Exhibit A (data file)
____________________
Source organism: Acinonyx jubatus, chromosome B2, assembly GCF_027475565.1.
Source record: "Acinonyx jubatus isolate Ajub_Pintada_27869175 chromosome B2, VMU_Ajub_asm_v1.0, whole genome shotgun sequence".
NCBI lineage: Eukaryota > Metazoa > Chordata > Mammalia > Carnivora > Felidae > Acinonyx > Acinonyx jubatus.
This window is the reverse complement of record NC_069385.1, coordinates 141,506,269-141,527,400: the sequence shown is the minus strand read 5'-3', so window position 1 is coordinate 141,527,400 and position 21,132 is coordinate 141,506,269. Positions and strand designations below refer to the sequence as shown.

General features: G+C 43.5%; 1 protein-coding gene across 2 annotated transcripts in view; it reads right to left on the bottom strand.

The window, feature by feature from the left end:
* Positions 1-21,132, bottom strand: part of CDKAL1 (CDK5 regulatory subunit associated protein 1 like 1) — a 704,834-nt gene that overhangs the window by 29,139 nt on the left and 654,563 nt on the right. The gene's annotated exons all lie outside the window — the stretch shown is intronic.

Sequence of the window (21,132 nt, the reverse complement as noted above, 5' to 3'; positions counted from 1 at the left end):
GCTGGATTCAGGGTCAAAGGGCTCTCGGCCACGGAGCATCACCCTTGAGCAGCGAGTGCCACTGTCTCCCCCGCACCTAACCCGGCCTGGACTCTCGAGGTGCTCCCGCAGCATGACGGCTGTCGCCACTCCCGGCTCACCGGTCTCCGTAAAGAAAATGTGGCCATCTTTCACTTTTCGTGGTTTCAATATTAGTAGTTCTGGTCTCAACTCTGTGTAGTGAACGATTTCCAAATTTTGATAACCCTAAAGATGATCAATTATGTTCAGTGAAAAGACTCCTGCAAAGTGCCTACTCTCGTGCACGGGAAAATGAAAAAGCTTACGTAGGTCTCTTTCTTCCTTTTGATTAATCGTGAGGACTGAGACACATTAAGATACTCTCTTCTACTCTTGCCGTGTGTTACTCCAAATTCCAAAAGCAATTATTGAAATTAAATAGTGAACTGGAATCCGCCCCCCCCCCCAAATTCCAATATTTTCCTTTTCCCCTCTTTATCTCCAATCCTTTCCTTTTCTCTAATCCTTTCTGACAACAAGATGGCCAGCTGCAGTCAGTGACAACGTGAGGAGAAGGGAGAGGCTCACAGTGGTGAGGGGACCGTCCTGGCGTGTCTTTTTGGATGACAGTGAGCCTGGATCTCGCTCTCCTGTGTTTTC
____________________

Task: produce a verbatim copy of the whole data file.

Source organism: Acinonyx jubatus, chromosome B2, assembly GCF_027475565.1.
Source record: "Acinonyx jubatus isolate Ajub_Pintada_27869175 chromosome B2, VMU_Ajub_asm_v1.0, whole genome shotgun sequence".
NCBI lineage: Eukaryota > Metazoa > Chordata > Mammalia > Carnivora > Felidae > Acinonyx > Acinonyx jubatus.
This window is the reverse complement of record NC_069385.1, coordinates 141,506,269-141,527,400: the sequence shown is the minus strand read 5'-3', so window position 1 is coordinate 141,527,400 and position 21,132 is coordinate 141,506,269. Positions and strand designations below refer to the sequence as shown.

General features: G+C 43.5%; 1 protein-coding gene across 2 annotated transcripts in view; it reads right to left on the bottom strand.

The window, feature by feature from the left end:
* Positions 1-21,132, bottom strand: part of CDKAL1 (CDK5 regulatory subunit associated protein 1 like 1) — a 704,834-nt gene that overhangs the window by 29,139 nt on the left and 654,563 nt on the right. The gene's annotated exons all lie outside the window — the stretch shown is intronic.

Sequence of the window (21,132 nt, the reverse complement as noted above, 5' to 3'; positions counted from 1 at the left end):
GCTGGATTCAGGGTCAAAGGGCTCTCGGCCACGGAGCATCACCCTTGAGCAGCGAGTGCCACTGTCTCCCCCGCACCTAACCCGGCCTGGACTCTCGAGGTGCTCCCGCAGCATGACGGCTGTCGCCACTCCCGGCTCACCGGTCTCCGTAAAGAAAATGTGGCCATCTTTCACTTTTCGTGGTTTCAATATTAGTAGTTCTGGTCTCAACTCTGTGTAGTGAACGATTTCCAAATTTTGATAACCCTAAAGATGATCAATTATGTTCAGTGAAAAGACTCCTGCAAAGTGCCTACTCTCGTGCACGGGAAAATGAAAAAGCTTACGTAGGTCTCTTTCTTCCTTTTGATTAATCGTGAGGACTGAGACACATTAAGATACTCTCTTCTACTCTTGCCGTGTGTTACTCCAAATTCCAAAAGCAATTATTGAAATTAAATAGTGAACTGGAATCCGCCCCCCCCCCCAAATTCCAATATTTTCCTTTTCCCCTCTTTATCTCCAATCCTTTCCTTTTCTCTAATCCTTTCTGACAACAAGATGGCCAGCTGCAGTCAGTGACAACGTGAGGAGAAGGGAGAGGCTCACAGTGGTGAGGGGACCGTCCTGGCGTGTCTTTTTGGATGACAGTGAGCCTGGATCTCGCTCTCCTGTGTTTTC